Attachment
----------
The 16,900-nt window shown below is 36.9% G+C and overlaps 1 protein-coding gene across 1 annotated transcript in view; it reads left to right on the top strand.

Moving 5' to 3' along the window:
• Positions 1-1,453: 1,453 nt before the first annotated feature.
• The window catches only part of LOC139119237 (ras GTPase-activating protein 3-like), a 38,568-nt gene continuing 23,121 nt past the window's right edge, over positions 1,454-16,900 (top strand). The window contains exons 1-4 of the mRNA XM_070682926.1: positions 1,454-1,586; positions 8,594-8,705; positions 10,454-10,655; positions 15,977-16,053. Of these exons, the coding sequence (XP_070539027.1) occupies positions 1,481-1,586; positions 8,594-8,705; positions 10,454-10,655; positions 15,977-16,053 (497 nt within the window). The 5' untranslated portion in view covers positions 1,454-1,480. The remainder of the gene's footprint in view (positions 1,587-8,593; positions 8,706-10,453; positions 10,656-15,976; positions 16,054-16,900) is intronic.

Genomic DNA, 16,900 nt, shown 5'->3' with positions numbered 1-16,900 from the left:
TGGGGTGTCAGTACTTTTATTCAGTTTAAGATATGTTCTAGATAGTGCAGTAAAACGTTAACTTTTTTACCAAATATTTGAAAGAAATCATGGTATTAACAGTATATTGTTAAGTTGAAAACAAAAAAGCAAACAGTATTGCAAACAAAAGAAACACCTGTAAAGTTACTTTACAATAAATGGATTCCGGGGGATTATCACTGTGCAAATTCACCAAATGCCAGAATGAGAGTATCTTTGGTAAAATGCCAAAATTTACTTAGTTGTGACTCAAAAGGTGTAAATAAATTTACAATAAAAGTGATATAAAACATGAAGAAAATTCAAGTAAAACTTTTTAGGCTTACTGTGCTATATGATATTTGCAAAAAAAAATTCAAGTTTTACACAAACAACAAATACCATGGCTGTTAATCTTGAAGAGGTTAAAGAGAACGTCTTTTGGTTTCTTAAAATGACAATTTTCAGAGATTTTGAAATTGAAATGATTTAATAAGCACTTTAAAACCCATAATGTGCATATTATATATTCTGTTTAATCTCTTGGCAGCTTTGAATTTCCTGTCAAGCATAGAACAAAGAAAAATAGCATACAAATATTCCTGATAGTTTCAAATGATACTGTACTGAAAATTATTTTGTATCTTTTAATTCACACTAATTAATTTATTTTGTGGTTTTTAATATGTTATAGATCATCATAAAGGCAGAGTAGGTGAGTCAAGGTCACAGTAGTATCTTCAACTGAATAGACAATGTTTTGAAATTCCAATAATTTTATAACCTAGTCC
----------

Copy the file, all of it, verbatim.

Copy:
The 16,900-nt window shown below is 36.9% G+C and overlaps 1 protein-coding gene across 1 annotated transcript in view; it reads left to right on the top strand.

Moving 5' to 3' along the window:
• Positions 1-1,453: 1,453 nt before the first annotated feature.
• The window catches only part of LOC139119237 (ras GTPase-activating protein 3-like), a 38,568-nt gene continuing 23,121 nt past the window's right edge, over positions 1,454-16,900 (top strand). The window contains exons 1-4 of the mRNA XM_070682926.1: positions 1,454-1,586; positions 8,594-8,705; positions 10,454-10,655; positions 15,977-16,053. Of these exons, the coding sequence (XP_070539027.1) occupies positions 1,481-1,586; positions 8,594-8,705; positions 10,454-10,655; positions 15,977-16,053 (497 nt within the window). The 5' untranslated portion in view covers positions 1,454-1,480. The remainder of the gene's footprint in view (positions 1,587-8,593; positions 8,706-10,453; positions 10,656-15,976; positions 16,054-16,900) is intronic.

Genomic DNA, 16,900 nt, shown 5'->3' with positions numbered 1-16,900 from the left:
TGGGGTGTCAGTACTTTTATTCAGTTTAAGATATGTTCTAGATAGTGCAGTAAAACGTTAACTTTTTTACCAAATATTTGAAAGAAATCATGGTATTAACAGTATATTGTTAAGTTGAAAACAAAAAAGCAAACAGTATTGCAAACAAAAGAAACACCTGTAAAGTTACTTTACAATAAATGGATTCCGGGGGATTATCACTGTGCAAATTCACCAAATGCCAGAATGAGAGTATCTTTGGTAAAATGCCAAAATTTACTTAGTTGTGACTCAAAAGGTGTAAATAAATTTACAATAAAAGTGATATAAAACATGAAGAAAATTCAAGTAAAACTTTTTAGGCTTACTGTGCTATATGATATTTGCAAAAAAAAATTCAAGTTTTACACAAACAACAAATACCATGGCTGTTAATCTTGAAGAGGTTAAAGAGAACGTCTTTTGGTTTCTTAAAATGACAATTTTCAGAGATTTTGAAATTGAAATGATTTAATAAGCACTTTAAAACCCATAATGTGCATATTATATATTCTGTTTAATCTCTTGGCAGCTTTGAATTTCCTGTCAAGCATAGAACAAAGAAAAATAGCATACAAATATTCCTGATAGTTTCAAATGATACTGTACTGAAAATTATTTTGTATCTTTTAATTCACACTAATTAATTTATTTTGTGGTTTTTAATATGTTATAGATCATCATAAAGGCAGAGTAGGTGAGTCAAGGTCACAGTAGTATCTTCAACTGAATAGACAATGTTTTGAAATTCCAATAATTTTATAACCTAGTCC